After a long winter, bears are finally stirring from their dens, and Whistler locals are emerging from their homes, squinting into the spring sunlight. Both are looking for the same thing — good food.
As we enter the slower months of spring, Tourism Whistler has again partnered with restaurants throughout town to offer Dine & Unwind specials that promise to fill you up without emptying your wallet.
This is a great opportunity for people to get out and enjoy some of the finer dining options Whistler has to offer, with exceptional three-course menus for $25 and under, $40 and under, and $50 and under.
The Wine Room at the Fairmont Chateau Whistler is just one of 18 restaurants participating in the annual promotion. While their Dine & Unwind menu varies from month to month, May’s offerings include a great selection of appetizers, main courses and desserts specially prepared by chef Michael Pagnacco, using local, organic produce and sustainable, ocean-friendly seafood.
Their three-course menu is $45, and for another $40, each course is served with a perfectly paired wine. According to Jay Whiteley, sommelier for The Wine Room, they pride themselves on stocking a wide selection of new and old world wines, as well as a variety of B.C. labels, which are on display in temperature-controlled cabinets throughout the dining room.
The service team is knowledgeable and friendly, and the atmosphere is elegant but comfortable, with cherry wood finishing and an impressive stone fireplace, which are illuminated by the warm glow of candlelight.
We started our meal with an assortment of fresh breads, accompanied by unsalted butter and a mild, sweet baba ganoush. (FYI: my dining companion, Lindsey, informed me that baba ganoush actually translates into “sugar daddy” in Arabic. She is a font of random, wonderful information).
I decided to try the house-cured duck prosciutto, accompanied by marinated artichokes and a smooth, creamy chickpea puree, while Lindsey opted for the Pacific Dungeness crab tortellini and seared scallop, served in a rich lemongrass bisque. Neither of us was disappointed with our choice. Both dishes are beautifully presented and chock-full of flavour, featuring in-house preserves and fresh ingredients.
We also had a chance to try out the cherry-plum glazed pork belly, served with a dash of polenta and crushed peas, which is a variation of a dish Chef Pagnacco prepared for Whistler Film Festival Society’s new Spring Fling event, held at the end of April. Apparently, the cashew-encrusted appetizer was such a hit at the event, the chef decided to tweak it a bit and offer it on The Wine Room’s May menu. After taking just one bite, it was easy to see why this succulent dish went over so well with the crowd.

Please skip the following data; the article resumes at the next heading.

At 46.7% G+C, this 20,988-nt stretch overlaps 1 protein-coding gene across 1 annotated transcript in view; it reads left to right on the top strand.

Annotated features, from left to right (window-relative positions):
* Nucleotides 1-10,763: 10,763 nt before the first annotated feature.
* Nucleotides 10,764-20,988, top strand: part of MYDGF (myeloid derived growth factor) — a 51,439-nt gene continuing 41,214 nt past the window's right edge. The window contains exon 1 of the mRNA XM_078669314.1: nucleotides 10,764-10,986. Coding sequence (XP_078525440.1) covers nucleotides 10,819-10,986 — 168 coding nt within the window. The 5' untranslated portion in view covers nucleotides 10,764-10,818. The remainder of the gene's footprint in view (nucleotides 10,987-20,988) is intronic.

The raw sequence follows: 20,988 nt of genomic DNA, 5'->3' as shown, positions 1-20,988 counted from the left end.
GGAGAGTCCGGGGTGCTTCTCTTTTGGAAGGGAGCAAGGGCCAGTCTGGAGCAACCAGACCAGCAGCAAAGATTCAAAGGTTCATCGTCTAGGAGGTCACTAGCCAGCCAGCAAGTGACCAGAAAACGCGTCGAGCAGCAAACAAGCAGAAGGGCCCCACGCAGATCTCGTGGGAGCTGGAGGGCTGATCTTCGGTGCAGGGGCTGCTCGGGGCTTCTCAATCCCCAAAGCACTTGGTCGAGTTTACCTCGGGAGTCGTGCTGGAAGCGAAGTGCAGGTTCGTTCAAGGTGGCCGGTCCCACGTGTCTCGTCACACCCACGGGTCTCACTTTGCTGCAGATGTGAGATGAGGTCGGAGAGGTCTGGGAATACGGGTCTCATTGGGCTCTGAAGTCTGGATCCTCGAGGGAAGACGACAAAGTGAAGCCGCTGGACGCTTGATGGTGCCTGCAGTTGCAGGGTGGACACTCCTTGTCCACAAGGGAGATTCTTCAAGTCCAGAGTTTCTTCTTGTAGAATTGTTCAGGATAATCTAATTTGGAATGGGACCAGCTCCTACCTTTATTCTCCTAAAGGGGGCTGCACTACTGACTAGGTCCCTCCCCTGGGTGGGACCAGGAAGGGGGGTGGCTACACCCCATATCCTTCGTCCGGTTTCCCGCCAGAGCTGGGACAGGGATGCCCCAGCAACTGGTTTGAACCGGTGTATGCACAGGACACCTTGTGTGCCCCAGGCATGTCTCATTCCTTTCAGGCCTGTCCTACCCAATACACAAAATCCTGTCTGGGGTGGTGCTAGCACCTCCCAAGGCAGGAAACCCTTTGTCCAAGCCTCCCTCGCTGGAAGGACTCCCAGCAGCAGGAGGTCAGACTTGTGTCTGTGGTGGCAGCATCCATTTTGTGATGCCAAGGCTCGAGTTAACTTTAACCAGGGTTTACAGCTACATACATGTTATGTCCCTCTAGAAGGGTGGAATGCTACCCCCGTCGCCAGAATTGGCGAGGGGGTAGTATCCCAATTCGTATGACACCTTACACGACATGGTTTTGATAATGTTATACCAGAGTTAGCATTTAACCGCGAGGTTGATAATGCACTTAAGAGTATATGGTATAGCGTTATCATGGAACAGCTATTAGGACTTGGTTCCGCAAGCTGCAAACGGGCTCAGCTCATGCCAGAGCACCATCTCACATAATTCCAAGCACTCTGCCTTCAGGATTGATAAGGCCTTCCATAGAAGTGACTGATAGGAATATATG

We polished off our appetizers, and our plates were quickly whisked away and replaced with our main courses.
The basil-orange chicken ballotine, which Lindsey fondly referred to as her “chicken spirals,” is made from organic chicken wrapped in Parma ham, roasted until tender and flavourful. While we both loved the ballotine, the Pacific halibut stole the show. It was moist and flaky, had a slight peppery taste, and was served on a bed of fresh herb papardelle pasta and spring vegetables. And while we went for the lighter options of chicken and seafood for our main course, red-meat lovers shouldn’t despair — they also offer a herb-roasted lamb loin and beef rib-eye.
Finally, it was time for dessert. We were both tempted by the artisan cheese board, which features a selection of three local cheeses, house-made preserves and buckwheat honey, but in the end, our love of sweets won out, and the lure of chocolate and raspberries proved to be irresistible. Lindsey seemed slightly surprised when her raspberry almond bar was brought to the table, and it turns out that, based on the name, she had expected something along the lines of a granola bar. Well, much to her delight, this was no Nature Valley bar — rather, this dessert is an amalgam of organic raspberries, creamy almond custard, and a rich, buttery shortbread.
My own pick of the black forest cake also threw me for a bit of a loop — as our server, Cindy, so succinctly put it, this isn’t your average cake from the bakery at Save on Foods. The rich and fluffy chocolate dessert is studded with sweet, tangy Birkenhead black cherries, and comes with a small pitcher of warm chocolate sauce to drizzle at your own discretion. Sheer, sugary perfection.
To check out the full list of restaurants participating in this year’s Dine & Unwind promotion, visit www.whistler.com/dine/